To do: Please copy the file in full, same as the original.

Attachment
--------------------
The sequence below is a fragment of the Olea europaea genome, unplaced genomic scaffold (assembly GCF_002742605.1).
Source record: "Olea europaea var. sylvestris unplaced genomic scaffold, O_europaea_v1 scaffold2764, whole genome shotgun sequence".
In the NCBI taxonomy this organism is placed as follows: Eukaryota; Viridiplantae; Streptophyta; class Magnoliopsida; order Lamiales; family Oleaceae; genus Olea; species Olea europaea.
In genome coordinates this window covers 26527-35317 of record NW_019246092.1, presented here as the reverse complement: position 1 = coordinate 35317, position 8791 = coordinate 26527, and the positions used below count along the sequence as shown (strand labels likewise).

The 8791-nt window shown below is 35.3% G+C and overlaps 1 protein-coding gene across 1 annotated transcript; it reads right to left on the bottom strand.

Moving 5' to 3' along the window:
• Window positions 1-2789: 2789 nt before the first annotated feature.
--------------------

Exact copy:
The sequence below is a fragment of the Olea europaea genome, unplaced genomic scaffold (assembly GCF_002742605.1).
Source record: "Olea europaea var. sylvestris unplaced genomic scaffold, O_europaea_v1 scaffold2764, whole genome shotgun sequence".
In the NCBI taxonomy this organism is placed as follows: Eukaryota; Viridiplantae; Streptophyta; class Magnoliopsida; order Lamiales; family Oleaceae; genus Olea; species Olea europaea.
In genome coordinates this window covers 26527-35317 of record NW_019246092.1, presented here as the reverse complement: position 1 = coordinate 35317, position 8791 = coordinate 26527, and the positions used below count along the sequence as shown (strand labels likewise).

The 8791-nt window shown below is 35.3% G+C and overlaps 1 protein-coding gene across 1 annotated transcript; it reads right to left on the bottom strand.

Moving 5' to 3' along the window:
• Window positions 1-2789: 2789 nt before the first annotated feature.